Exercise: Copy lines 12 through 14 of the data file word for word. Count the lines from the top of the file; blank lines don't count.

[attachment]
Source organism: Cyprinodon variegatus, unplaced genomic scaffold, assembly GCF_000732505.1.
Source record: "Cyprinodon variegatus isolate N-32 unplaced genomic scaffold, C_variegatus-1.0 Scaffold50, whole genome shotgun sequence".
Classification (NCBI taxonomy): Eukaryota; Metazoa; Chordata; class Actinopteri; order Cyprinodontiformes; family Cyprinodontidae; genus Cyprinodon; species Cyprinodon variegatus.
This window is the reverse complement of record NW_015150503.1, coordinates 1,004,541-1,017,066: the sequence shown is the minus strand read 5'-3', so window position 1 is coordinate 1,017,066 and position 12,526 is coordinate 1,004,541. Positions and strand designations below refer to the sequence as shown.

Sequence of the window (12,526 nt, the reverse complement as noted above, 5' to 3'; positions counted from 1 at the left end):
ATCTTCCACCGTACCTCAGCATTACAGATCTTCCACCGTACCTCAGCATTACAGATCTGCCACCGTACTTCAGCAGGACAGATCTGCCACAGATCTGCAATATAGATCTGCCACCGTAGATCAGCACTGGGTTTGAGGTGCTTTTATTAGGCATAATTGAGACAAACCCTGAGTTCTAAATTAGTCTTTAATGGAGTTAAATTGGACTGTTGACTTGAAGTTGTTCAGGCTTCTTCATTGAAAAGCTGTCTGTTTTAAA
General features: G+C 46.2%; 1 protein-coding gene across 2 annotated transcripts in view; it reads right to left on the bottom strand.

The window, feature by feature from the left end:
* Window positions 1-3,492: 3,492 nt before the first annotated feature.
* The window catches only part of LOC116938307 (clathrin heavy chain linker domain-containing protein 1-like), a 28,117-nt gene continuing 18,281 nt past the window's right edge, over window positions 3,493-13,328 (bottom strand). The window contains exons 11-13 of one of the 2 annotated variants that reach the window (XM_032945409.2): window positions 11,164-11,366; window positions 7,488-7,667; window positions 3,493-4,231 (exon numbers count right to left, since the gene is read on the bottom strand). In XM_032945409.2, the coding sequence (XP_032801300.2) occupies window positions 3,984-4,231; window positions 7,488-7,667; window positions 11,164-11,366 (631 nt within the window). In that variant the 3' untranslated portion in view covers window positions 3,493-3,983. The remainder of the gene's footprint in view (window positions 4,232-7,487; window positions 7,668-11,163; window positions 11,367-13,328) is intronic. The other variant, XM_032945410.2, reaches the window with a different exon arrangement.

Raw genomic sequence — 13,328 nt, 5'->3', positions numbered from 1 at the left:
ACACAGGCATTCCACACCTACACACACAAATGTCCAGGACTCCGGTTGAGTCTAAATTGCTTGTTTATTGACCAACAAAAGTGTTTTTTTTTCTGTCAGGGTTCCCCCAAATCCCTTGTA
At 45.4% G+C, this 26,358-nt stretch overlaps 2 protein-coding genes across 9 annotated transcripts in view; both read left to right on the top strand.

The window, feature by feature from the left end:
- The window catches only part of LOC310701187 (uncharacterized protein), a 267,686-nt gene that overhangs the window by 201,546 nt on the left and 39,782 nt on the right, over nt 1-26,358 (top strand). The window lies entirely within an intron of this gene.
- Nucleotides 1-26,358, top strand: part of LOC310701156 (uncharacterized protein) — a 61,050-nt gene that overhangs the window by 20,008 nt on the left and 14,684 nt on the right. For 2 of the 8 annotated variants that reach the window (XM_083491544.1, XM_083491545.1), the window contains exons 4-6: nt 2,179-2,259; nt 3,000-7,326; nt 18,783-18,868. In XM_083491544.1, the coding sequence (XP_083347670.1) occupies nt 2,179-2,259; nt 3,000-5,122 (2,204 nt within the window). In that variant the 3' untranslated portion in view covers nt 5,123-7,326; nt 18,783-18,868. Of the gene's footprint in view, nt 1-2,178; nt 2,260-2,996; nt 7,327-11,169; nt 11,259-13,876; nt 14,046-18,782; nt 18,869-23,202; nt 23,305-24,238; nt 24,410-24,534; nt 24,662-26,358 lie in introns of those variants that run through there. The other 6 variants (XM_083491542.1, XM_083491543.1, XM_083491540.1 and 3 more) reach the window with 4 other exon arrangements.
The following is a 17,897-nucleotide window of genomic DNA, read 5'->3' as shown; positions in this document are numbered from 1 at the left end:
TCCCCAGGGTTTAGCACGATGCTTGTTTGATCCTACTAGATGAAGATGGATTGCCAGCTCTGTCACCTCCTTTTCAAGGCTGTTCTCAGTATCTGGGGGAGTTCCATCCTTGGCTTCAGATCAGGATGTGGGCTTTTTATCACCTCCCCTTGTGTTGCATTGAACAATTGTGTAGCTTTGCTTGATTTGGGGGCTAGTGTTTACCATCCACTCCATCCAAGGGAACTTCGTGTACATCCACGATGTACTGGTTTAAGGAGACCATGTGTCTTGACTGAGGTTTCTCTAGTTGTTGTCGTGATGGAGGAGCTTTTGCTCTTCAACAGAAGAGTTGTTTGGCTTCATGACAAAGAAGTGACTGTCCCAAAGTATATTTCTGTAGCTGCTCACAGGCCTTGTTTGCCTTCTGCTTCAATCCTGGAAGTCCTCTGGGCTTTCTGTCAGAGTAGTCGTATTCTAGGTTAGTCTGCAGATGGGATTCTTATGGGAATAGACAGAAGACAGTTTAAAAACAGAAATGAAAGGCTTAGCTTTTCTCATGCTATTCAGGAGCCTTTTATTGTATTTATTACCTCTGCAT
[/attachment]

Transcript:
ACACAGGCATTCCACACCTACACACACAAATGTCCAGGACTCCGGTTGAGTCTAAATTGCTTGTTTATTGACCAACAAAAGTGTTTTTTTTTCTGTCAGGGTTCCCCCAAATCCCTTGTA
At 45.4% G+C, this 26,358-nt stretch overlaps 2 protein-coding genes across 9 annotated transcripts in view; both read left to right on the top strand.

The window, feature by feature from the left end: